The College Board has hosted AP exams in the month of May, tracing back to 1954. Now, 66 years later, with the outbreak of COVID-19 requiring global citizens to quarantine, marks the first time in history where the exams will be held remotely.
For Ethan Otero (’21), who takes six AP classes, the adjustment of having less material is beneficial
“I’m personally happy about it because there is less to study,” he said.
Otero pointed out that due to online learning making him less productive because of added free time, having less material to study is more feasible.
“I’m already falling behind on schoolwork since I neglect it, so the main adjustment that really benefits everyone is that they made the tests shorter,” he said.
He joked that by having less material to study, he avoided topics such as electrochemistry: a notoriously difficult unit in AP Chemistry.
However, for World Languages and Cultures Teacher Whitney Nuchereno, having less material on the exam is disappointing, mainly because the topic she had been working on the hardest with her students, reading and listening, is no longer being assessed.
“[Reading and listening is] the hardest part for them and are the skills they needed to work on all year,” she said. “Now to know that it’s not on the exam is disappointing because we improved that area from last year, and now, it’s not going to count.”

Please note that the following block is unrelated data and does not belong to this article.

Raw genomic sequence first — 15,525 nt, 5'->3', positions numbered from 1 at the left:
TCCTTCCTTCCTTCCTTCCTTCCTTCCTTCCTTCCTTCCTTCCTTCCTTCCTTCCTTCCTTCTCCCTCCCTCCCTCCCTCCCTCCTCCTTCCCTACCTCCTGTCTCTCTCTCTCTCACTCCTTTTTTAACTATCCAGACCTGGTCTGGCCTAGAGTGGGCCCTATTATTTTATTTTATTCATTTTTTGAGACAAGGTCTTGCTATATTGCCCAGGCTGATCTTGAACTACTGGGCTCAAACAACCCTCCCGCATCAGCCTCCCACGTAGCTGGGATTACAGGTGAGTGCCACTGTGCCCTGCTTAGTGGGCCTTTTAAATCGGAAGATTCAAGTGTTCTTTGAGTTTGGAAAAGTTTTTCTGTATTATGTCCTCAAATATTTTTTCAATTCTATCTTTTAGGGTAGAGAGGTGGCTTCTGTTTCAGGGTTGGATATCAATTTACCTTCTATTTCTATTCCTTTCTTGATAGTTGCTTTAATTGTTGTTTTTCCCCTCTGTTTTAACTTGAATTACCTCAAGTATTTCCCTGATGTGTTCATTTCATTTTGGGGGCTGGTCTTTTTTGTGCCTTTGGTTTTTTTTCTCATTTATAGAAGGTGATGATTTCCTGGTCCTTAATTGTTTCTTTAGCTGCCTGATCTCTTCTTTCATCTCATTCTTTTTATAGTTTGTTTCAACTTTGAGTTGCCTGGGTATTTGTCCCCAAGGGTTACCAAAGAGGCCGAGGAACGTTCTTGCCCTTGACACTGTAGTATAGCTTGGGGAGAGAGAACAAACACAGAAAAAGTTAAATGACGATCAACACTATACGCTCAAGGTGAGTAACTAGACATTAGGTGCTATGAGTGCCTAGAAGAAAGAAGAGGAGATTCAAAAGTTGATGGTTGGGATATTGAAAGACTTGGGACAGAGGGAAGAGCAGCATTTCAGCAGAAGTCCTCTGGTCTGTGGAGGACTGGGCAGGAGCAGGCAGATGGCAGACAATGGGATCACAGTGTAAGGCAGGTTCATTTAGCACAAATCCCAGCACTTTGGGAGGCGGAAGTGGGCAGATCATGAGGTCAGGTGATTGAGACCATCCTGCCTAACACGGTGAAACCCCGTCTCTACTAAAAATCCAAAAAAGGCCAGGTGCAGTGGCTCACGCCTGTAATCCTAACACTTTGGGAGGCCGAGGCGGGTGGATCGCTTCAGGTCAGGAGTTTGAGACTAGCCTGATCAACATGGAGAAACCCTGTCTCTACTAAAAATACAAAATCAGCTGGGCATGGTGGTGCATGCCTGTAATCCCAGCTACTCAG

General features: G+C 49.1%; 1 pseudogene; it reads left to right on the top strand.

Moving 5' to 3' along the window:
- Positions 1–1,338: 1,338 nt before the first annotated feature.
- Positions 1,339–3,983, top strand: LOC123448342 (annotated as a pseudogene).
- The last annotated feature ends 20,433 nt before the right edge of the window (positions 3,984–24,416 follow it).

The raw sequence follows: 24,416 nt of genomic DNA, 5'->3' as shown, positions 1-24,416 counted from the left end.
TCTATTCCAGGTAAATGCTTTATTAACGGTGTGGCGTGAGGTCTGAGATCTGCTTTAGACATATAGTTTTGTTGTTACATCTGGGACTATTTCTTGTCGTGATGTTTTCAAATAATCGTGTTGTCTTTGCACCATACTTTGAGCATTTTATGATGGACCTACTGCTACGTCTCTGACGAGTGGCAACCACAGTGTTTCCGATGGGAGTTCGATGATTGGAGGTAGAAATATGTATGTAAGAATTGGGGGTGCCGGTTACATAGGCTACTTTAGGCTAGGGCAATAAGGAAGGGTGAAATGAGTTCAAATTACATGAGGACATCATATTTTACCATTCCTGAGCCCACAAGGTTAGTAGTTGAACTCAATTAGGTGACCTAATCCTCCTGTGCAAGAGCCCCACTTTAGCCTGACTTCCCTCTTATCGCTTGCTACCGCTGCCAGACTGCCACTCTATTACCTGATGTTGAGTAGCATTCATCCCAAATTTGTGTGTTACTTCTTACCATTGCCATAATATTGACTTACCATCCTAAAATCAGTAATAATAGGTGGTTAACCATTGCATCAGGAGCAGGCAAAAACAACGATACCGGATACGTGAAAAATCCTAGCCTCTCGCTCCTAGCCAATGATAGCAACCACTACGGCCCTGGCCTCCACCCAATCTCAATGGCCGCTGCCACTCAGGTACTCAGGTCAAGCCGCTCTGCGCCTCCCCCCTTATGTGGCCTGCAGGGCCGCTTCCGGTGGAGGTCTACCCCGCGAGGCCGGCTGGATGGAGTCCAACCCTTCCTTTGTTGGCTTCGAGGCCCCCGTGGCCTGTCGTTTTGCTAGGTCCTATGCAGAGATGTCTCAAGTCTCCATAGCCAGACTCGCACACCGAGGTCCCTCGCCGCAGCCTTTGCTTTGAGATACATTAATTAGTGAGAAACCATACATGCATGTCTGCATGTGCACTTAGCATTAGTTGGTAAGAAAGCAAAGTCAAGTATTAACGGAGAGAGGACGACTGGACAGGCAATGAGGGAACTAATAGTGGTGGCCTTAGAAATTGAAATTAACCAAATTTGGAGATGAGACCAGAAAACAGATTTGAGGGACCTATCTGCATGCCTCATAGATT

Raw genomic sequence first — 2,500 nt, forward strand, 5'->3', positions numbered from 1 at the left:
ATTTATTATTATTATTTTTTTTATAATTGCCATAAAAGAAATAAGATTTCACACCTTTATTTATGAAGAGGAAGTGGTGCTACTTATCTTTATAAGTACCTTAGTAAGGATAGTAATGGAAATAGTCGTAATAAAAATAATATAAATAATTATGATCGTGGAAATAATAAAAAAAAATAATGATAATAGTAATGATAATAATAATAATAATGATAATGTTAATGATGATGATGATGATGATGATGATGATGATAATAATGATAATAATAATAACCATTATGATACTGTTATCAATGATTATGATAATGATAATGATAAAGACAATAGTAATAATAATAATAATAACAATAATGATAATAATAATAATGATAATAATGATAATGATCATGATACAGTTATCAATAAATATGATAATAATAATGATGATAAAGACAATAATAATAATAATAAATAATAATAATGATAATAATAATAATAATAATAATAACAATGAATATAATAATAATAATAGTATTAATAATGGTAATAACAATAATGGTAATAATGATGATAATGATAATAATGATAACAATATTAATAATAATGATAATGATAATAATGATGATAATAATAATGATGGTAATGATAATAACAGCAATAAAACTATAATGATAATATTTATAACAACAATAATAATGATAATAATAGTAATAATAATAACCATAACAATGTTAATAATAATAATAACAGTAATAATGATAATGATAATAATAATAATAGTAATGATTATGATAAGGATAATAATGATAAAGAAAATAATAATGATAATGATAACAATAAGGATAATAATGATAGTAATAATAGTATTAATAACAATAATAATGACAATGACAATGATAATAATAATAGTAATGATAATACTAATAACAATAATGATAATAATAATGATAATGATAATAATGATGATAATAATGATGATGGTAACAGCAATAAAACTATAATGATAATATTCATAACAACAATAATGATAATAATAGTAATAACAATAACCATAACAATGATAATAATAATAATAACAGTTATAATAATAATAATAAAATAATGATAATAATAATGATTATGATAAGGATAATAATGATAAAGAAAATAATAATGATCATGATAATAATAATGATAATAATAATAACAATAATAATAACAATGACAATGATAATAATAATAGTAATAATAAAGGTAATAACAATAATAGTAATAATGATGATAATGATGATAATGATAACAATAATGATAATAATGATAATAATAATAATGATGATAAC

For Lindsay Harris (’20), having the exams not cover all the material from the year is frustrating.
“We spent six to seven months learning the material [for the course] … to put it into a 45-minute test is a bit ridiculous,” she said. “I don’t think 45 minutes is enough to capture the amount of work we have put into these courses, and all the material we have had to learn.”
Though College Counselor and Grade 12 Dean Ivan Hauck said that having 45-minute tests isn’t sufficient to demonstrate a student’s knowledge, he said that it tests a different type of learning.
“The way that you process information and quickly take in a question and filter all the information you have in a nice, concise answer … is a more important skillset in terms of real-world thinking,” he said.
Yet, Harris said that by most tests having FRQs as their assessment instead of MCQs, it is unfair for students who excel more in MCQs.
“Some students are better at multiple-choice than FRQs, and it puts an unfair balance to the kids who are better at FRQs,” she said. “They should have made it more in the style of the exam that was supposed to happen.”
Hauck also said that this adjustment is the best alternative College Board could have thought of in the current circumstances.
“A limited test means that it provides fewer opportunities to demonstrate a wide, in-depth thread of knowledge,” he said. “But, in my mind, it’s the best that College Board possibly could have done.”
Echoing Hauck, Nuchereno said that she’s glad they are still offering the exams, and recognizes that “it could have been a lot worse.”
“I know A-levels and GCSEs were canceled, so I’m grateful we still have them,” she said. “I also recognize that the College Board needs to give them because of all the money they would lose. You have to see both sides of it.”
In contrast, Otero said that the best thing the College Board could have done is cancel the exams.